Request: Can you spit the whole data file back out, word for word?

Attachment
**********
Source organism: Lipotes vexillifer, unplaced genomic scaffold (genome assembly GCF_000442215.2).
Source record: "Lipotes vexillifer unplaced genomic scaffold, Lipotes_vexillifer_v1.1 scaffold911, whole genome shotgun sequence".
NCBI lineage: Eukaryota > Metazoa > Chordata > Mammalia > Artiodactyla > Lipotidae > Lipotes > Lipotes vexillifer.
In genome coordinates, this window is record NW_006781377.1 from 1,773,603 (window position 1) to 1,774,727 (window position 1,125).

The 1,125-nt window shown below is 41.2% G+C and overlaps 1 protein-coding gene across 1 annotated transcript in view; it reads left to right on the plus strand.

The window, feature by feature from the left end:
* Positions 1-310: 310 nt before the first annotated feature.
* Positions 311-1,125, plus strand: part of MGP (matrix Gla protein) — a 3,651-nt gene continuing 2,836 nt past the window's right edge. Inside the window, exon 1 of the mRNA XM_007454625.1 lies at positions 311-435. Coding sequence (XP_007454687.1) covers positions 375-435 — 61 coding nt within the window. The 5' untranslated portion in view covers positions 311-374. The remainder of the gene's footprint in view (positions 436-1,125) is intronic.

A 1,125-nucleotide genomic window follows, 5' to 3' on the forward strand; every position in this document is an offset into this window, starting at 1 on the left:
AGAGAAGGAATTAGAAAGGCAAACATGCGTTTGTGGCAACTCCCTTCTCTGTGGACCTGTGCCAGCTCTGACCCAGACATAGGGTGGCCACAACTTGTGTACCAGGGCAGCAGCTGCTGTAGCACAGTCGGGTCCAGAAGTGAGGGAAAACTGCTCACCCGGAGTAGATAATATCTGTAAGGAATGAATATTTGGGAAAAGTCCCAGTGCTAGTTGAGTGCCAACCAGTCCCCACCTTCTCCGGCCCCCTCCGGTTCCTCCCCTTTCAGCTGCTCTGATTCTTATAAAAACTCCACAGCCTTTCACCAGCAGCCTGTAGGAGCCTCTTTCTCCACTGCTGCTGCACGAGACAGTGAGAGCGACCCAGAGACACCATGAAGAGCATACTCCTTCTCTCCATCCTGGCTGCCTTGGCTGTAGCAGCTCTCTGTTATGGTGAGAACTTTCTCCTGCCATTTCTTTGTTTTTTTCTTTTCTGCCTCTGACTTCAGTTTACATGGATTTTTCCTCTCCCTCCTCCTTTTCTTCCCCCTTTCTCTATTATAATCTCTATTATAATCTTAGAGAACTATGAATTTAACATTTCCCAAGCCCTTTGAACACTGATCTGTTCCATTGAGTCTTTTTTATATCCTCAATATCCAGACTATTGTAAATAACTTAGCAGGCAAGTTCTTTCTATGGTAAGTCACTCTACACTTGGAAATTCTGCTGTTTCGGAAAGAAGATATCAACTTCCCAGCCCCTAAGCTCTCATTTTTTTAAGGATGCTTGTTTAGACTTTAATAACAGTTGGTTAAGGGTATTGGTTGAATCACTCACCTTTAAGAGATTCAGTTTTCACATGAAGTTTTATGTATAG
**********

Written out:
Source organism: Lipotes vexillifer, unplaced genomic scaffold (genome assembly GCF_000442215.2).
Source record: "Lipotes vexillifer unplaced genomic scaffold, Lipotes_vexillifer_v1.1 scaffold911, whole genome shotgun sequence".
NCBI lineage: Eukaryota > Metazoa > Chordata > Mammalia > Artiodactyla > Lipotidae > Lipotes > Lipotes vexillifer.
In genome coordinates, this window is record NW_006781377.1 from 1,773,603 (window position 1) to 1,774,727 (window position 1,125).

The 1,125-nt window shown below is 41.2% G+C and overlaps 1 protein-coding gene across 1 annotated transcript in view; it reads left to right on the plus strand.

The window, feature by feature from the left end:
* Positions 1-310: 310 nt before the first annotated feature.
* Positions 311-1,125, plus strand: part of MGP (matrix Gla protein) — a 3,651-nt gene continuing 2,836 nt past the window's right edge. Inside the window, exon 1 of the mRNA XM_007454625.1 lies at positions 311-435. Coding sequence (XP_007454687.1) covers positions 375-435 — 61 coding nt within the window. The 5' untranslated portion in view covers positions 311-374. The remainder of the gene's footprint in view (positions 436-1,125) is intronic.

A 1,125-nucleotide genomic window follows, 5' to 3' on the forward strand; every position in this document is an offset into this window, starting at 1 on the left:
AGAGAAGGAATTAGAAAGGCAAACATGCGTTTGTGGCAACTCCCTTCTCTGTGGACCTGTGCCAGCTCTGACCCAGACATAGGGTGGCCACAACTTGTGTACCAGGGCAGCAGCTGCTGTAGCACAGTCGGGTCCAGAAGTGAGGGAAAACTGCTCACCCGGAGTAGATAATATCTGTAAGGAATGAATATTTGGGAAAAGTCCCAGTGCTAGTTGAGTGCCAACCAGTCCCCACCTTCTCCGGCCCCCTCCGGTTCCTCCCCTTTCAGCTGCTCTGATTCTTATAAAAACTCCACAGCCTTTCACCAGCAGCCTGTAGGAGCCTCTTTCTCCACTGCTGCTGCACGAGACAGTGAGAGCGACCCAGAGACACCATGAAGAGCATACTCCTTCTCTCCATCCTGGCTGCCTTGGCTGTAGCAGCTCTCTGTTATGGTGAGAACTTTCTCCTGCCATTTCTTTGTTTTTTTCTTTTCTGCCTCTGACTTCAGTTTACATGGATTTTTCCTCTCCCTCCTCCTTTTCTTCCCCCTTTCTCTATTATAATCTCTATTATAATCTTAGAGAACTATGAATTTAACATTTCCCAAGCCCTTTGAACACTGATCTGTTCCATTGAGTCTTTTTTATATCCTCAATATCCAGACTATTGTAAATAACTTAGCAGGCAAGTTCTTTCTATGGTAAGTCACTCTACACTTGGAAATTCTGCTGTTTCGGAAAGAAGATATCAACTTCCCAGCCCCTAAGCTCTCATTTTTTTAAGGATGCTTGTTTAGACTTTAATAACAGTTGGTTAAGGGTATTGGTTGAATCACTCACCTTTAAGAGATTCAGTTTTCACATGAAGTTTTATGTATAG